Semen Analysis is an Important Part of Your Infertility Workup
We get asked everyday…why does my partner need a semen analysis when it’s me that wants to get pregnant?
In fact, national infertility statistics site 30 – 40% of infertility diagnoses are the result of female factors and the same is true for male infertility factors. Thus, sperm analysis is a vital part of your complete, infertility workup.
While physiology and anatomy are important, the bulk of male infertility diagnosis rest in:
- The sperm count (how many sperm are in a single semen sample)
- Their shape (morphology)
- DNA health
- Their ability to swim/move (motility).
Sperm Analysis is Best Left to Fertility Center Lab Technicians
“I already had my sperm tested, and things were just fine…”
This is a common remark during initial fertility consultations, typically uttered by men who submitted a semen sample through their wife’s OB/GYN during the initial phase of not-getting-pregnant-as-expected. Unfortunately, while general lab techs do their best, they aren’t fertility lab technicians.
Fertility center lab technicians are trained to find sperm issues that can be overlooked or missed in a general semen count analysis, which is why it’s best to provide a fresh sample to your fertility specialist for more accurate diagnosis.
Your semen analysis will be carefully examined for:
Semen helps the sperm to swim. Ideally, we like to see a healthy, semen volume of 1.5 mL per ejaculation.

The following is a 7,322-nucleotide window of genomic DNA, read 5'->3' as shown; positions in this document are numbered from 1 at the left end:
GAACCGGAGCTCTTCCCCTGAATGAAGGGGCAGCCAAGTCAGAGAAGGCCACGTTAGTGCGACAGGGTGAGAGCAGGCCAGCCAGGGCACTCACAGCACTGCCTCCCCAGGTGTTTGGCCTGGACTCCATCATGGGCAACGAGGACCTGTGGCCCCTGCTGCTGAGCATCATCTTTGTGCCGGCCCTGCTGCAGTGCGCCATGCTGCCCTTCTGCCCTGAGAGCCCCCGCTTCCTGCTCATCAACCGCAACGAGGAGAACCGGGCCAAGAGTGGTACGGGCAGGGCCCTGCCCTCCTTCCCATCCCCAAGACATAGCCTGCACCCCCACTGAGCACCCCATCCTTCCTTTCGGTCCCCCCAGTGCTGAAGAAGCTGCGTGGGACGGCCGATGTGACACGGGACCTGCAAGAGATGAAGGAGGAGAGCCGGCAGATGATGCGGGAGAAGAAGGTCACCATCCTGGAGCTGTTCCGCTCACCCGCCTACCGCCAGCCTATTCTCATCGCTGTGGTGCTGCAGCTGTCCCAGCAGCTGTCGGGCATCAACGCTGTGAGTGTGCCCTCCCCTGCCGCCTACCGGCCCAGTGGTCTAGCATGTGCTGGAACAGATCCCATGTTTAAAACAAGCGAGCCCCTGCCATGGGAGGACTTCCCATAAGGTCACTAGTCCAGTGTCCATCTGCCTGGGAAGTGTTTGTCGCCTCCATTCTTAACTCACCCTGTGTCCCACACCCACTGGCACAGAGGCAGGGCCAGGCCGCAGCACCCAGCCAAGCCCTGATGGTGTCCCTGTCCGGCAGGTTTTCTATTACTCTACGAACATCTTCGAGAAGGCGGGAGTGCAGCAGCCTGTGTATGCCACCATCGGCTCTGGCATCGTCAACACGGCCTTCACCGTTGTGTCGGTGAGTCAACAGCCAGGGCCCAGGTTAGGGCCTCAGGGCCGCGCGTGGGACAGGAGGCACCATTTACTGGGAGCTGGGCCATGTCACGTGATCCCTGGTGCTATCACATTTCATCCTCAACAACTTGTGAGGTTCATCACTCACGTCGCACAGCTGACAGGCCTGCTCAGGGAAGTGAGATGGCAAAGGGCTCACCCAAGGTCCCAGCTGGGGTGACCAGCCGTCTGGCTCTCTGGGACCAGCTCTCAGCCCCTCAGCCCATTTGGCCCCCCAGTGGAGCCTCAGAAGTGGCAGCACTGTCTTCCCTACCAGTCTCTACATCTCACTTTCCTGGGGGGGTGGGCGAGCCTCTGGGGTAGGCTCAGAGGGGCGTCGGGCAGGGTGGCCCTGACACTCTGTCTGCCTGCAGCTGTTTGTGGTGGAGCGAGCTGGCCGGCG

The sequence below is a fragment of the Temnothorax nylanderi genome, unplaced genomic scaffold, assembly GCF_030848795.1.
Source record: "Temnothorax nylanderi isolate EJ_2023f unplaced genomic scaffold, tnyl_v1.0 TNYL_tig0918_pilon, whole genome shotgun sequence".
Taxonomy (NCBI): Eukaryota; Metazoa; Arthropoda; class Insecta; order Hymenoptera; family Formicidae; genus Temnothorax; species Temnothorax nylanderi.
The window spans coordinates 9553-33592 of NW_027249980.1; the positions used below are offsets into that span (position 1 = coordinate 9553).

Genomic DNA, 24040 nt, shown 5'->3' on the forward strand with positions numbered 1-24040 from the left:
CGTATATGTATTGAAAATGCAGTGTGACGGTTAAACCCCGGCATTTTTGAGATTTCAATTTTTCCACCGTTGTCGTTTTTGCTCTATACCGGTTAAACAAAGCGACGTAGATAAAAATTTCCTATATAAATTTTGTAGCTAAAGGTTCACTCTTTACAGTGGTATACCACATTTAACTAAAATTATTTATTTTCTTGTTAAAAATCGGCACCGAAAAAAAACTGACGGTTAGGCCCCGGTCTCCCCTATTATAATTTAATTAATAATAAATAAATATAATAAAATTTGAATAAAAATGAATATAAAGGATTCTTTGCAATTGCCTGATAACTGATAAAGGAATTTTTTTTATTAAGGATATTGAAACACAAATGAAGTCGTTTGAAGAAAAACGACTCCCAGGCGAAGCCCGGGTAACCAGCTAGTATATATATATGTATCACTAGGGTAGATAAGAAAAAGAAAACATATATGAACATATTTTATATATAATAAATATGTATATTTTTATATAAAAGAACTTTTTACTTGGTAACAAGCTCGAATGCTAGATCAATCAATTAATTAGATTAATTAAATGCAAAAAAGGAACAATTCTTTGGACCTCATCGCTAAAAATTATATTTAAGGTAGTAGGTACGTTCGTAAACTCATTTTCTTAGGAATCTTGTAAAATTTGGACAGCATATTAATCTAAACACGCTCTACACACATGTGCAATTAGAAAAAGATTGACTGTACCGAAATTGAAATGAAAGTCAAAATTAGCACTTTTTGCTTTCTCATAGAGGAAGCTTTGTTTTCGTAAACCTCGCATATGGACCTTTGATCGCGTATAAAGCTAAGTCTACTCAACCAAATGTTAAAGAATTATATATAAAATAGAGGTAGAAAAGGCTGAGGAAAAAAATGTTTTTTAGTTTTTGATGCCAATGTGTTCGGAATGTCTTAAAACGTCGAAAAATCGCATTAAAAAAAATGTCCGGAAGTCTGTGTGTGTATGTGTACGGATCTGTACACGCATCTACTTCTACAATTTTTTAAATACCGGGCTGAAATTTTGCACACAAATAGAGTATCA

pH (acidity level)
If semen acid levels are too high, it kills off sperm. With pH – the higher the number, the lower the acid level. Normal semen pH levels are > or equal to 7.2.
Sperm concentration (count)
This measurement tells us how many sperm are in each mL of semen. Healthy sperm counts are 15,000,000 (15 million) or more per/mL.
We’re looking for how many of those sperm are moving – period. In a healthy sperm sample, at least 40% of the sperm should be swimming or moving in some way, shape or form.
As you know, it takes a sperm that swims in a forward direction – or in very large circles – to make contact with a healthy egg. We’ll evaluate how many of the sperm are swimming in a forward direction, this should be 32% or higher.
Morphology (how are they shaped)
Healthy sperm have an oblong head and a long tail. Abnormal sperm have a misshapen head, a crooked tail and/or a double tail. All of these things affect how the sperm moves and can also indicate DNA problems that could result in a baby with chromosomal/genetic defects.
Some sperm are alive and others aren’t. We want to see that at least 58% of the sperm are alive.
White blood cells
These are a sign of infection that could potentially affect fertility. Healthy sperm samples have less than 1,000,000 (1 million) white blood cells/mL).